Fuel Economy Restrictions a Deadly Proposition (Letter to Editor)
In defending California's new CO2 emission standard, Joan Claybrook claims that "size and design, not weight, are the critical factors" in auto safety (Letters, Sept. 29). This contradicts her own 1977 testimony before Congress as well the findings of the National Highway Traffic Safety Administration both when she headed the agency and since then —namely, that the reduction of both car size and car weight to increase fuel economy would have deadly consequences. Because a CO2 standard essentially regulates fuel economy, it too will prove deadly.
Here's what Ms. Claybrook said back in 1977. Asked' at a Senate hearing whether there was a conflict between auto safety and fuel economy, she said, "There are going to be trade-offs." Asked whether "a big gas-guzzling Cadillac is safer on the highway than a little Volkswagen," she answered, "There is no question about that."
In her letter, Ms. Claybrook dismisses the safety argument as "phony" despite the fact that the lethal downsizing and down-weighting effects of fuel economy standards have been recognized by such organizations as the Insurance Institute for Highway Safety and the National Academy of Sciences. Her view is inconsistent with her past testimony; in fact, my colleagues and .I have assembled a collection of such contradictions in "Flip-Flopping on Small Car Safety;" which can be viewed on our Web site at www.cei.org. Her approach, unfortunately, is consistent with that of other advocates of more stringent fuel economy standards. Such advocates simply refuse to admit that these standards have already killed thousands of people and that raising them would kill thousands more.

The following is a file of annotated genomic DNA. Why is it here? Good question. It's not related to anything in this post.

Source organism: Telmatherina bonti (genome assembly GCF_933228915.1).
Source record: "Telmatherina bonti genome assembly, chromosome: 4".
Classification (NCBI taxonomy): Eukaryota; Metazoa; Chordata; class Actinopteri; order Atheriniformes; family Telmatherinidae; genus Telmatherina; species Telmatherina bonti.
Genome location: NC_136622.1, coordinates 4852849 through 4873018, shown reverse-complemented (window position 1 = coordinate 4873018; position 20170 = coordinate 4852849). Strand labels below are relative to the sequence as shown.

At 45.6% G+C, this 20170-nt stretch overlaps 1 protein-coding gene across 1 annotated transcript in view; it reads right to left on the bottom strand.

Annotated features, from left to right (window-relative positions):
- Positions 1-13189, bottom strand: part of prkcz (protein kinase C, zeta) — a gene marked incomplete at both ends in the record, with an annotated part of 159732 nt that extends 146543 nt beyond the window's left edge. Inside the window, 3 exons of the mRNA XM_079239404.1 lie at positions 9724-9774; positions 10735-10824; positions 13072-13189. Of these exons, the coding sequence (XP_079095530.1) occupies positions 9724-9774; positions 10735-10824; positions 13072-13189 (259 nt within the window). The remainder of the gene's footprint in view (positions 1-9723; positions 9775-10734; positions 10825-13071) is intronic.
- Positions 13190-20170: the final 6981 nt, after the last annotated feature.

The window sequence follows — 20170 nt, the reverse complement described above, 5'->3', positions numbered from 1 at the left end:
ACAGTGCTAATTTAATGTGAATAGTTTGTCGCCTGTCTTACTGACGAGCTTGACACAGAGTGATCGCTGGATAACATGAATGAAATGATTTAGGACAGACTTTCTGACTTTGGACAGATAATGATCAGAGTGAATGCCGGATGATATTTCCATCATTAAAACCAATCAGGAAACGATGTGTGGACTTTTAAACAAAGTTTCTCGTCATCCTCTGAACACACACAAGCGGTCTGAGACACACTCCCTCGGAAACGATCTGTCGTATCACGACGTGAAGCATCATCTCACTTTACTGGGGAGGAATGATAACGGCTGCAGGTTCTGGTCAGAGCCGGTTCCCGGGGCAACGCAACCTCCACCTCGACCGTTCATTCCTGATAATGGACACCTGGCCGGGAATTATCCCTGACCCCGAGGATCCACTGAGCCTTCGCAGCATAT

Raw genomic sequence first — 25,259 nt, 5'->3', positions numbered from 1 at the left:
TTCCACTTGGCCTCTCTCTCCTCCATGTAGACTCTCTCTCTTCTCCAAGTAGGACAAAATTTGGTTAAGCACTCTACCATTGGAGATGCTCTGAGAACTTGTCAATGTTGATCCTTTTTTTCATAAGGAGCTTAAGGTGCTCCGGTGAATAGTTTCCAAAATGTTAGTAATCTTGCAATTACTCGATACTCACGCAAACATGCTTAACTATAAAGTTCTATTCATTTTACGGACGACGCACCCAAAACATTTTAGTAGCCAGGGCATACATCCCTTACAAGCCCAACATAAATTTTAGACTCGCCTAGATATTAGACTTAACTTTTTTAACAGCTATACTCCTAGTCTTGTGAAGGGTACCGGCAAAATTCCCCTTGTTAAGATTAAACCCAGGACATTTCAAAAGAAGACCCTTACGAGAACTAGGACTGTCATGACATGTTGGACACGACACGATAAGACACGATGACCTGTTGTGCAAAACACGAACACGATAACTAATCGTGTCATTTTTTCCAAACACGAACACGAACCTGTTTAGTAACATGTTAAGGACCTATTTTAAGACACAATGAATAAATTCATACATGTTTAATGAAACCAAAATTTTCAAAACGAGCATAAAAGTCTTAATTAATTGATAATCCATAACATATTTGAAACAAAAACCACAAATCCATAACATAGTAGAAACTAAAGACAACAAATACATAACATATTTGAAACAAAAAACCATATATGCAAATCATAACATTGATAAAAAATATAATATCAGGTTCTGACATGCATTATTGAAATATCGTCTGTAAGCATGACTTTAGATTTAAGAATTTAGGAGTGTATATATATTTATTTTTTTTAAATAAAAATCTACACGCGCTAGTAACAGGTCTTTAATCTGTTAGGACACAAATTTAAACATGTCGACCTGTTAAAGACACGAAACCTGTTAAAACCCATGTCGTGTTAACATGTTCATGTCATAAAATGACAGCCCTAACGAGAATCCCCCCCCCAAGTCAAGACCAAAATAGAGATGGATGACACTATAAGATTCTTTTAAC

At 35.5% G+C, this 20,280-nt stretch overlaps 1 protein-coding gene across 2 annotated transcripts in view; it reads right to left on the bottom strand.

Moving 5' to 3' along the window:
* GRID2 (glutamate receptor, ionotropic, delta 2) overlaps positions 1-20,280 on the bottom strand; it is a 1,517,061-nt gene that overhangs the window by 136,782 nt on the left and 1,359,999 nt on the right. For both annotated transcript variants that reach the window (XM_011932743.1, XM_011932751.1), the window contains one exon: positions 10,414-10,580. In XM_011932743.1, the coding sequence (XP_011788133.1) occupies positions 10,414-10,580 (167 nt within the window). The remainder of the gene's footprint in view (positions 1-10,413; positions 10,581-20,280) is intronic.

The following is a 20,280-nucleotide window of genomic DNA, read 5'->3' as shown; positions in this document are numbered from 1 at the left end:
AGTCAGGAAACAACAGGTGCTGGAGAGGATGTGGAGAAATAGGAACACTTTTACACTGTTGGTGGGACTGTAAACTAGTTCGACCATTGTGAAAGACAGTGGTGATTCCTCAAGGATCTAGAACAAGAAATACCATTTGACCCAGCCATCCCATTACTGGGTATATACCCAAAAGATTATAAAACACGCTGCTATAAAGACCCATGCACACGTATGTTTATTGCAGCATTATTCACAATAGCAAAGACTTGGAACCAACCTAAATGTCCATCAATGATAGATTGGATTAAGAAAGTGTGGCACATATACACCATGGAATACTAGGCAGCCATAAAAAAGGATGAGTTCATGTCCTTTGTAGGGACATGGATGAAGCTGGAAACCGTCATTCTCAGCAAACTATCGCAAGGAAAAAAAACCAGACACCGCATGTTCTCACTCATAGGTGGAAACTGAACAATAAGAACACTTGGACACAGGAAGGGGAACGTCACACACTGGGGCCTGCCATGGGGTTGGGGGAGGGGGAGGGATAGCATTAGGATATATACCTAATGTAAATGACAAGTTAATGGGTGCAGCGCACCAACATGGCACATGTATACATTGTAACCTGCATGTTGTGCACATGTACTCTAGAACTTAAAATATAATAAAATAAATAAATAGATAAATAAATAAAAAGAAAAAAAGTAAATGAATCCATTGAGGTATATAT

Ms. Claybrook, you will recall, also once informed us that air bags "work beautifully" for little children and are better than seat belts. In fact, air bags are worse than seat belts and have caused child deaths. We shouldn't have listened to her then, and we shouldn't listen to her now.